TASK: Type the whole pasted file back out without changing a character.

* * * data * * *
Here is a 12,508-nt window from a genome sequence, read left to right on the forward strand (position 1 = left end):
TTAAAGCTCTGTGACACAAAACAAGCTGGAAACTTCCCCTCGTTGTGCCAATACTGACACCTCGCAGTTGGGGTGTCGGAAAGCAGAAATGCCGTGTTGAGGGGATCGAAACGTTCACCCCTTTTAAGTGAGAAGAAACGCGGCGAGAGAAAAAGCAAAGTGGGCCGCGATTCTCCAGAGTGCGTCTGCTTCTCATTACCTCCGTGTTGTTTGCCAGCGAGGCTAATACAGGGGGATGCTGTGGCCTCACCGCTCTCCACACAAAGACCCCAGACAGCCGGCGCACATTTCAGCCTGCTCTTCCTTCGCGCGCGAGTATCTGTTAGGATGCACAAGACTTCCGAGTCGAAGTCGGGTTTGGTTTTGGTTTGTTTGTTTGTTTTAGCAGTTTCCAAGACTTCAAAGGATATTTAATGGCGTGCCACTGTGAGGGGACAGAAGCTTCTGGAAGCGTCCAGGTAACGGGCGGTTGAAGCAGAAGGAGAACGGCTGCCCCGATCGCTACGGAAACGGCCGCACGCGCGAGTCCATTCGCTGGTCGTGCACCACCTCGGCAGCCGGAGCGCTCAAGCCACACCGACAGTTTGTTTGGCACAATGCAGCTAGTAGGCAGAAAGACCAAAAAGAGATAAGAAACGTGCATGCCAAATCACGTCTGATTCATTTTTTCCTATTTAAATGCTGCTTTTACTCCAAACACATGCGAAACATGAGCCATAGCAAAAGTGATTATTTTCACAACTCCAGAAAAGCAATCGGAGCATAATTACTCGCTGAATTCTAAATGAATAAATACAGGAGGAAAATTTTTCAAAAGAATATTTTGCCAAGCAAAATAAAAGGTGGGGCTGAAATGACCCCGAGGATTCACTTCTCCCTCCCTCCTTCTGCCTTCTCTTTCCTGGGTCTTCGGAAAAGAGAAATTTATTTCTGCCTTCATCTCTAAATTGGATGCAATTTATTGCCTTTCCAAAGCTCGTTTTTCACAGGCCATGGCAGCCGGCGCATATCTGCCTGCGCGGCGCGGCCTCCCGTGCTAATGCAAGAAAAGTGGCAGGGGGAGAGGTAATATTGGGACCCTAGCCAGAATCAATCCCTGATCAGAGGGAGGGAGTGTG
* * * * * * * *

Here is a 12,508-nt window from a genome sequence, read left to right on the forward strand (position 1 = left end):
TTAAAGCTCTGTGACACAAAACAAGCTGGAAACTTCCCCTCGTTGTGCCAATACTGACACCTCGCAGTTGGGGTGTCGGAAAGCAGAAATGCCGTGTTGAGGGGATCGAAACGTTCACCCCTTTTAAGTGAGAAGAAACGCGGCGAGAGAAAAAGCAAAGTGGGCCGCGATTCTCCAGAGTGCGTCTGCTTCTCATTACCTCCGTGTTGTTTGCCAGCGAGGCTAATACAGGGGGATGCTGTGGCCTCACCGCTCTCCACACAAAGACCCCAGACAGCCGGCGCACATTTCAGCCTGCTCTTCCTTCGCGCGCGAGTATCTGTTAGGATGCACAAGACTTCCGAGTCGAAGTCGGGTTTGGTTTTGGTTTGTTTGTTTGTTTTAGCAGTTTCCAAGACTTCAAAGGATATTTAATGGCGTGCCACTGTGAGGGGACAGAAGCTTCTGGAAGCGTCCAGGTAACGGGCGGTTGAAGCAGAAGGAGAACGGCTGCCCCGATCGCTACGGAAACGGCCGCACGCGCGAGTCCATTCGCTGGTCGTGCACCACCTCGGCAGCCGGAGCGCTCAAGCCACACCGACAGTTTGTTTGGCACAATGCAGCTAGTAGGCAGAAAGACCAAAAAGAGATAAGAAACGTGCATGCCAAATCACGTCTGATTCATTTTTTCCTATTTAAATGCTGCTTTTACTCCAAACACATGCGAAACATGAGCCATAGCAAAAGTGATTATTTTCACAACTCCAGAAAAGCAATCGGAGCATAATTACTCGCTGAATTCTAAATGAATAAATACAGGAGGAAAATTTTTCAAAAGAATATTTTGCCAAGCAAAATAAAAGGTGGGGCTGAAATGACCCCGAGGATTCACTTCTCCCTCCCTCCTTCTGCCTTCTCTTTCCTGGGTCTTCGGAAAAGAGAAATTTATTTCTGCCTTCATCTCTAAATTGGATGCAATTTATTGCCTTTCCAAAGCTCGTTTTTCACAGGCCATGGCAGCCGGCGCATATCTGCCTGCGCGGCGCGGCCTCCCGTGCTAATGCAAGAAAAGTGGCAGGGGGAGAGGTAATATTGGGACCCTAGCCAGAATCAATCCCTGATCAGAGGGAGGGAGTGTG